In what amounts to a sarcastic deflection, Pilate responds: “Truth?  What is Truth?” 

Pilate isn’t sincerely asking Jesus if there is such a thing as Truth.  Or what that Truth might be. 

In his own mind, he believes he already knows the Truth: it’s a harshly hierarchical world where shrewdness, strength, and brutality reign.  He’s so completely invested in “his truth”, in his power, position, and prestige in the Roman Empire, that he isn’t willing to consider any other truth; he doesn’t really want to know the Truth.

In our modern world, we do this all the time.  We deflect the question by cynically declaring that there is no such thing as Truth—everyone has their own truth.  We don’t want to know the Truth because it might upend what we’re living for.  We are so invested in a particular worldview, a particular way of living our lives, that we won’t even contemplate the idea that there could be a Truth larger than our own.

Just picture this scene: The Truth—i.e., the absolute Truth about existence itself—is staring Pilate right in the face and Pilate is completely indifferent to it.  He refuses to see it. 

The irony is breathtaking: The one person in all of history who could reveal The Truth to him is ready and willing.

But instead of looking deeper, he makes a sarcasm-laced remark designed to avoid the question.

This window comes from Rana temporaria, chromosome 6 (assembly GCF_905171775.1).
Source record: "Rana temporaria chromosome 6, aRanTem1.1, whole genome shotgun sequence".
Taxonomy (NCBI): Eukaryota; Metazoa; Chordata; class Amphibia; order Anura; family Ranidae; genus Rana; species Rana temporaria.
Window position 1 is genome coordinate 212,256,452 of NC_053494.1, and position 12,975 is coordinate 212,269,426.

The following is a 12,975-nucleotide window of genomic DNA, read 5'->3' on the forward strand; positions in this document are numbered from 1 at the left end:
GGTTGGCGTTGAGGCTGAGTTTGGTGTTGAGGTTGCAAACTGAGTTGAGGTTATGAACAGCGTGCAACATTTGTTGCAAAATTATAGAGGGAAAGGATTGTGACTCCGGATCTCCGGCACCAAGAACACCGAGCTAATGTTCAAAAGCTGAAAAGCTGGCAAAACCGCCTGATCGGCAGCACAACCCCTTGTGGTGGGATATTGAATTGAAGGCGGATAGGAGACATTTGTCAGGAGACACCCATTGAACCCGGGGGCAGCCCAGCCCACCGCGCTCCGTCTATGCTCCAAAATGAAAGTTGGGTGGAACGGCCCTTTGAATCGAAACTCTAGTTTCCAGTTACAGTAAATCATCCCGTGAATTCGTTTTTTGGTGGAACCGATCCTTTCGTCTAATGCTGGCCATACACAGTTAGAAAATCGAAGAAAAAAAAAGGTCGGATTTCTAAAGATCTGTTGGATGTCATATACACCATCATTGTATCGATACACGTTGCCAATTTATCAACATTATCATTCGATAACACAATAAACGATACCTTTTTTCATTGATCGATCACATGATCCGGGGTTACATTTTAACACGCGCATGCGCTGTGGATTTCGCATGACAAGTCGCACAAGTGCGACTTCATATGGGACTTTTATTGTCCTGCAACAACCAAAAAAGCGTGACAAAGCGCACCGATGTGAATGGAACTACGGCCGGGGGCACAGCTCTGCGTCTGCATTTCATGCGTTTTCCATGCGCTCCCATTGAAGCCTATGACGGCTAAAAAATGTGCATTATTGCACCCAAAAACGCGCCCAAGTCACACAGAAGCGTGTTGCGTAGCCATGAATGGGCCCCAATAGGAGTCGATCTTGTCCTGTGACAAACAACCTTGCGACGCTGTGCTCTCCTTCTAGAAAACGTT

Of course, it’s only ironic IF Jesus is who he claimed to be, God in the flesh.  Otherwise, Pilate’s “truth” is just as good, just as true, as anything Jesus ever taught.

Anne Rice is famous for her best-selling The Vampire Chronicles novels.  One of the things she is best known for is the extensive historical research she does for each novel.  She is very familiar with how historical scholarship works. 

For most of her life, she was an atheist.  Though she hadn’t looked into the evidence for herself, she believed skeptical New Testament scholars had powerful evidence and arguments to show that  Christianity was a fraud.

But when she finally got around to looking into the historical Jesus, the evidence pointed in a different direction:

What gradually came clear to me was that many of the skeptical arguments—arguments that insisted most of the Gospels were suspect, for instance, written too late to be eyewitness accounts—lacked coherence.  They were not elegant.  Arguments about Jesus himself were full of conjecture.  Some books were no more than assumptions piled upon assumptions.  Absurd conclusions were reached on the basis of little or no data at all.